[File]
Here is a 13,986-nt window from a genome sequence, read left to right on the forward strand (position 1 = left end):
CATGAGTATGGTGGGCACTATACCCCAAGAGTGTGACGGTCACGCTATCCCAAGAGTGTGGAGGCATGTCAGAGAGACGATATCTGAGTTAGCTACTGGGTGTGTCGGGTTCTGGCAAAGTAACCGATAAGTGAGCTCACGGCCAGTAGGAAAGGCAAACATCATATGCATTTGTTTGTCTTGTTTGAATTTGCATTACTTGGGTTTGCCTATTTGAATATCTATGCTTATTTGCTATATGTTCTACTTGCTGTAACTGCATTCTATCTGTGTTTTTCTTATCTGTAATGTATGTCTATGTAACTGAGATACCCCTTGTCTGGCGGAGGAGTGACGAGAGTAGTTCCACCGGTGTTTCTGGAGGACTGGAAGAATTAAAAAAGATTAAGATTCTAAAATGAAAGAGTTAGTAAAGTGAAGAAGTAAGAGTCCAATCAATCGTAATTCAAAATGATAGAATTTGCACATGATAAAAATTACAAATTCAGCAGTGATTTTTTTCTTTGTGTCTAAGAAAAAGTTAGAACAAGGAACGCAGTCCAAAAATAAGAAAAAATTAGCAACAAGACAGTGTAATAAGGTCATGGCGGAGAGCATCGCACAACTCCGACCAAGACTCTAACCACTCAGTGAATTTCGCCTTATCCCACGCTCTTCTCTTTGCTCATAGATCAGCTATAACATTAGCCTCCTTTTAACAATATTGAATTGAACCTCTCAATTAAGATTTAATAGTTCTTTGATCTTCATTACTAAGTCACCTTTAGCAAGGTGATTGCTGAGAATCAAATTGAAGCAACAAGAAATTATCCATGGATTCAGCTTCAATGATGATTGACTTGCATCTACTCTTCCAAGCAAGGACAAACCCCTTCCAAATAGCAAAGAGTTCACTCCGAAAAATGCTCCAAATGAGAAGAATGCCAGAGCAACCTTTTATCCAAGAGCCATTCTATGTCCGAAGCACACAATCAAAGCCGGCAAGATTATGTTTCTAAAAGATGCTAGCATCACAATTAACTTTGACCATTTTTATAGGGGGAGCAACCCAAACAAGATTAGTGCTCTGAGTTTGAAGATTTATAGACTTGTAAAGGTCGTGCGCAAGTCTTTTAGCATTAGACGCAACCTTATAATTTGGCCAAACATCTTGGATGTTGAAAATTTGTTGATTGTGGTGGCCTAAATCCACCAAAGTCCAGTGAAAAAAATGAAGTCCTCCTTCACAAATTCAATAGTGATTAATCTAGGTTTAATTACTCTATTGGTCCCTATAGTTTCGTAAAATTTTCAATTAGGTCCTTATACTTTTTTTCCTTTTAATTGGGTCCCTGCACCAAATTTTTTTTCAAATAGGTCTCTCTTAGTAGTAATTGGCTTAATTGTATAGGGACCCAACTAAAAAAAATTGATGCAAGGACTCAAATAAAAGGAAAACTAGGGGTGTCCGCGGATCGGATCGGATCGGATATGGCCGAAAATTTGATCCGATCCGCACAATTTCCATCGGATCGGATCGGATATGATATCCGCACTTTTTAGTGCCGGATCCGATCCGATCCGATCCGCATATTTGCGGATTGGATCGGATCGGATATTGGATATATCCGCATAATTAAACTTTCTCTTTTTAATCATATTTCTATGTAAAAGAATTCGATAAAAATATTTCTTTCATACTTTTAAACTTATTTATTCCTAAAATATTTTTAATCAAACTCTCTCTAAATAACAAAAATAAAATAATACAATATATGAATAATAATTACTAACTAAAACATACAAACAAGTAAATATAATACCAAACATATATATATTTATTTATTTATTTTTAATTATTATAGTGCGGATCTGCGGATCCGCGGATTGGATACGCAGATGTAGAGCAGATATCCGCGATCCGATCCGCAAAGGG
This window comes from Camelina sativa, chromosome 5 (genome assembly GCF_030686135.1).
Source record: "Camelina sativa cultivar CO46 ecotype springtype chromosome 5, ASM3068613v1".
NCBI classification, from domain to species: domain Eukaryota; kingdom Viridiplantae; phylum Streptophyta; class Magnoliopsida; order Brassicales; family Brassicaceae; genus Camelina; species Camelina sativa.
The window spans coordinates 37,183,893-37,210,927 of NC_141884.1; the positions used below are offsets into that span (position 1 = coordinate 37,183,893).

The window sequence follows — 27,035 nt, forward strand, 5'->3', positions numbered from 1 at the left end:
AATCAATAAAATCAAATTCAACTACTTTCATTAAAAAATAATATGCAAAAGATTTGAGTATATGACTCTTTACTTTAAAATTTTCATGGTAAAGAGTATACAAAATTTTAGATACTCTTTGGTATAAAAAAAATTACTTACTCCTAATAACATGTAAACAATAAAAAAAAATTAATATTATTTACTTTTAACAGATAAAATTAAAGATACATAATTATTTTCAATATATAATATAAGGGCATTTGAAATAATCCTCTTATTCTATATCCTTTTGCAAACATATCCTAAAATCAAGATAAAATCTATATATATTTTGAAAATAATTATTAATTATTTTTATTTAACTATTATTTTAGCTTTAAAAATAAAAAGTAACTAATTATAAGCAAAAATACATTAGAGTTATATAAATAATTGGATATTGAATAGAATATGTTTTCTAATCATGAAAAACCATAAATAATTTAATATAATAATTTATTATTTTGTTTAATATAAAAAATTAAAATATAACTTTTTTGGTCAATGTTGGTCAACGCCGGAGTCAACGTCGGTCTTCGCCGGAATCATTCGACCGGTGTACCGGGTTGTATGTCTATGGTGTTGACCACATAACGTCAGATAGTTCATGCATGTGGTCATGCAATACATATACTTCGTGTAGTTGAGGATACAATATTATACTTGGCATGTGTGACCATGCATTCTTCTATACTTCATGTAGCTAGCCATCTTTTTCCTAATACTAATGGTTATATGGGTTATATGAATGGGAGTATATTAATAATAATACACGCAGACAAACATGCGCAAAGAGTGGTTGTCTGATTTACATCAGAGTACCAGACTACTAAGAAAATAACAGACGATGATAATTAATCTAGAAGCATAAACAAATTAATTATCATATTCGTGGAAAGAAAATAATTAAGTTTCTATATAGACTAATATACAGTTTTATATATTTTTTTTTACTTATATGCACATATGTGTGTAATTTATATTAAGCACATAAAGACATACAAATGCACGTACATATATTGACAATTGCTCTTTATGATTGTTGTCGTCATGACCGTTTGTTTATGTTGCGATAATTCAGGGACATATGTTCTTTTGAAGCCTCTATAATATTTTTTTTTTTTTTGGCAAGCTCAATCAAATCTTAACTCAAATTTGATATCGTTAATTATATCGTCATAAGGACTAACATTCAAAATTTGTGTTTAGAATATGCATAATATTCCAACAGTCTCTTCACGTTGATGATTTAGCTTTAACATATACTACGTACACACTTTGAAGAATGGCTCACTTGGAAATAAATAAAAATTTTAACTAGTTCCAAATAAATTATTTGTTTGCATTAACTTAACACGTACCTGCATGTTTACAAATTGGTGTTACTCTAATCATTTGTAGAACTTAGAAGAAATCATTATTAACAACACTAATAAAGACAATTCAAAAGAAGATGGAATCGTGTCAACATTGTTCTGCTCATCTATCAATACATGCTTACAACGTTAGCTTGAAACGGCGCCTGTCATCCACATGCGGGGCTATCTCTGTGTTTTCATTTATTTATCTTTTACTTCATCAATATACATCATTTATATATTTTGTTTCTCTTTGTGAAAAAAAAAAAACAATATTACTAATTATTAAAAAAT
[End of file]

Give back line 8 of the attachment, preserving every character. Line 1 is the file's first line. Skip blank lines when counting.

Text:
AATCAATAAAATCAAATTCAACTACTTTCATTAAAAAATAATATGCAAAAGATTTGAGTATATGACTCTTTACTTTAAAATTTTCATGGTAAAGAGTATACAAAATTTTAGATACTCTTTGGTATAAAAAAAATTACTTACTCCTAATAACATGTAAACAATAAAAAAAAATTAATATTATTTACTTTTAACAGATAAAATTAAAGATACATAATTATTTTCAATATATAATATAAGGGCATTTGAAATAATCCTCTTATTCTATATCCTTTTGCAAACATATCCTAAAATCAAGATAAAATCTATATATATTTTGAAAATAATTATTAATTATTTTTATTTAACTATTATTTTAGCTTTAAAAATAAAAAGTAACTAATTATAAGCAAAAATACATTAGAGTTATATAAATAATTGGATATTGAATAGAATATGTTTTCTAATCATGAAAAACCATAAATAATTTAATATAATAATTTATTATTTTGTTTAATATAAAAAATTAAAATATAACTTTTTTGGTCAATGTTGGTCAACGCCGGAGTCAACGTCGGTCTTCGCCGGAATCATTCGACCGGTGTACCGGGTTGTATGTCTATGGTGTTGACCACATAACGTCAGATAGTTCATGCATGTGGTCATGCAATACATATACTTCGTGTAGTTGAGGATACAATATTATACTTGGCATGTGTGACCATGCATTCTTCTATACTTCATGTAGCTAGCCATCTTTTTCCTAATACTAATGGTTATATGGGTTATATGAATGGGAGTATATTAATAATAATACACGCAGACAAACATGCGCAAAGAGTGGTTGTCTGATTTACATCAGAGTACCAGACTACTAAGAAAATAACAGACGATGATAATTAATCTAGAAGCATAAACAAATTAATTATCATATTCGTGGAAAGAAAATAATTAAGTTTCTATATAGACTAATATACAGTTTTATATATTTTTTTTTACTTATATGCACATATGTGTGTAATTTATATTAAGCACATAAAGACATACAAATGCACGTACATATATTGACAATTGCTCTTTATGATTGTTGTCGTCATGACCGTTTGTTTATGTTGCGATAATTCAGGGACATATGTTCTTTTGAAGCCTCTATAATATTTTTTTTTTTTTTGGCAAGCTCAATCAAATCTTAACTCAAATTTGATATCGTTAATTATATCGTCATAAGGACTAACATTCAAAATTTGTGTTTAGAATATGCATAATATTCCAACAGTCTCTTCACGTTGATGATTTAGCTTTAACATATACTACGTACACACTTTGAAGAATGGCTCACTTGGAAATAAATAAAAATTTTAACTAGTTCCAAATAAATTATTTGTTTGCATTAACTTAACACGTACCTGCATGTTTACAAATTGGTGTTACTCTAATCATTTGTAGAACTTAGAAGAAATCATTATTAACAACACTAATAAAGACAATTCAAAAGAAGATGGAATCGTGTCAACATTGTTCTGCTCATCTATCAATACATGCTTACAACGTTAGCTTGAAACGGCGCCTGTCATCCACATGCGGGGCTATCTCTGTGTTTTCATTTATTTATCTTTTACTTCATCAATATACATCATTTATATATTTTGTTTCTCTTTGTGAAAAAAAAAAAACAATATTACTAATTATTAAAAAAT